Managing It All

How do I manage to do everything that needs to be done around our busy house? You have seen our schedule and the Children’s Chore list. Part of my evening routine is filling out my To Do list for the next day.

This list is a table format that has 3 columns: To Do, To Go and To Call. Each column has 15 lines in it. I figure if the list is totally full that is 45 items to do in a day. More than enough for any one person to accomplish! During the day, as I finish a task, it is crossed off. If life takes over and I cannot finish the list, the undone items roll over to the top of tomorrow’s list.

I print the To Do List on one page. I can easily fold it and put in my calendar or purse so I have it with me while running my errands.

I do some other things I do to make this work for me. I put the phone numbers on the To Call List so I have them. I also jot a quick note about why I am calling. I put the To Go list in the order I am going to travel. Mapping out my day helps with the travel and cuts down on a back tracking. I also attach any shopping lists so everything is all together for the day.

Mom’s To Do List can be seen here. Let me know if you need it in a different format if you want to try it out.

How do you do it?

People are always asking many types of the “How do you do it?” type of questions. One of the most frequent is how do we feed the family and not break the bank or have to rob a bank?

When I tell them my food budget is about $700 a month they do not believe it. I am blessed to have a variety of stores around here. They all compete with one another and have great sales. One or the other is always have a 10 for $10 sale on many of the items we use. They also have wonderful sales on meats. I never pay more than $1.99 a pound for meat, usually I pay much less.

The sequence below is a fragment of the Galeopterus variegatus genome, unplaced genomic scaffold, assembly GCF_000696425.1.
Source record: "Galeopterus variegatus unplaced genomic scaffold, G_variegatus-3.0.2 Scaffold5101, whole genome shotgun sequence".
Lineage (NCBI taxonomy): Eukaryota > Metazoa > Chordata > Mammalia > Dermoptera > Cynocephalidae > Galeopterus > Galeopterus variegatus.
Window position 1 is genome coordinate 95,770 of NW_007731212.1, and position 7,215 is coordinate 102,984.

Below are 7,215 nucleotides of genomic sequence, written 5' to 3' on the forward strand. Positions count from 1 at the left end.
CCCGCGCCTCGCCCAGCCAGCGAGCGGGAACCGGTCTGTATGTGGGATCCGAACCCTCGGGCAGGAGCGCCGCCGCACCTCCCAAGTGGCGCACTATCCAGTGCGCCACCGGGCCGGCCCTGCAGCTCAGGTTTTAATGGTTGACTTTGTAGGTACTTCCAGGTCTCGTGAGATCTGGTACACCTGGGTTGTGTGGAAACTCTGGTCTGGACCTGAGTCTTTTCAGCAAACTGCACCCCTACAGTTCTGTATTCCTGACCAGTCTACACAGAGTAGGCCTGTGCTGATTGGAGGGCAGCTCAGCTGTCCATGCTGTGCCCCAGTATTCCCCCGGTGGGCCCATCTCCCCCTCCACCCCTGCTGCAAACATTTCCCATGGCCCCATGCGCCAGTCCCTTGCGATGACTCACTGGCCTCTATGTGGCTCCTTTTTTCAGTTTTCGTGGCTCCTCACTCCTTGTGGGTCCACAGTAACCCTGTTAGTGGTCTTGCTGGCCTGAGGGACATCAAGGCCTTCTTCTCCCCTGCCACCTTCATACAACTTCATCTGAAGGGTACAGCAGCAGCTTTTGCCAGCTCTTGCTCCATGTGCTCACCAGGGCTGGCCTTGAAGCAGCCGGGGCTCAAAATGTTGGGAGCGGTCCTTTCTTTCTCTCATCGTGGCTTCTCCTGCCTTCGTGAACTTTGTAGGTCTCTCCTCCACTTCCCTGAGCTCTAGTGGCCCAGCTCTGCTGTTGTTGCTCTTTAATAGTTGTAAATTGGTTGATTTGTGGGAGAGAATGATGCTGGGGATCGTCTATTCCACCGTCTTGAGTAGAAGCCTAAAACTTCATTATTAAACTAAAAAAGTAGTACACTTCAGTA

Super Walmart is within 20 minutes from my door. A regular Walmart is 10 minutes away. Aldi’s is also 10 minutes from my house. I go there purchase other staples. BJs Wholesale club is within 15 minutes and they still have the best prices on milk, diaper wipes, blocks of cheese, cat litter and gas. So I pay for my annual membership with my first month’s savings.

So with all these great places and sales I have built up a wonderful pantry and freezer stock. I plan my meals from what I have on hand and replenish the pantry when the items go on sale.

I have been asked about my pantry so here are some pictures.

Pantry View 2

This is a good overall shot of the pantry. You can see the baking goods, spices, etc. on the back left shelf. On the back right shelf is overflow from the baking goods and the shelf on against the wall on the right (canned goods).

Panty View 1

These two shelves hold my canned goods — vegetables, fruits, meats and spaghetti sauce.

Pantry View 3

This shelf holds the cereal, canned milks, storage bags, and rice. On the bottom shelf I keep the big bottles of salsa, oil, syrup and ketchup.


This shelf is in a bad place for getting a good picture. It holds our spaghetti, dried fruits, trail mixes, peanut butters and jellys. If you look along the back floor you can see the cleaning items.

Frequent Use Items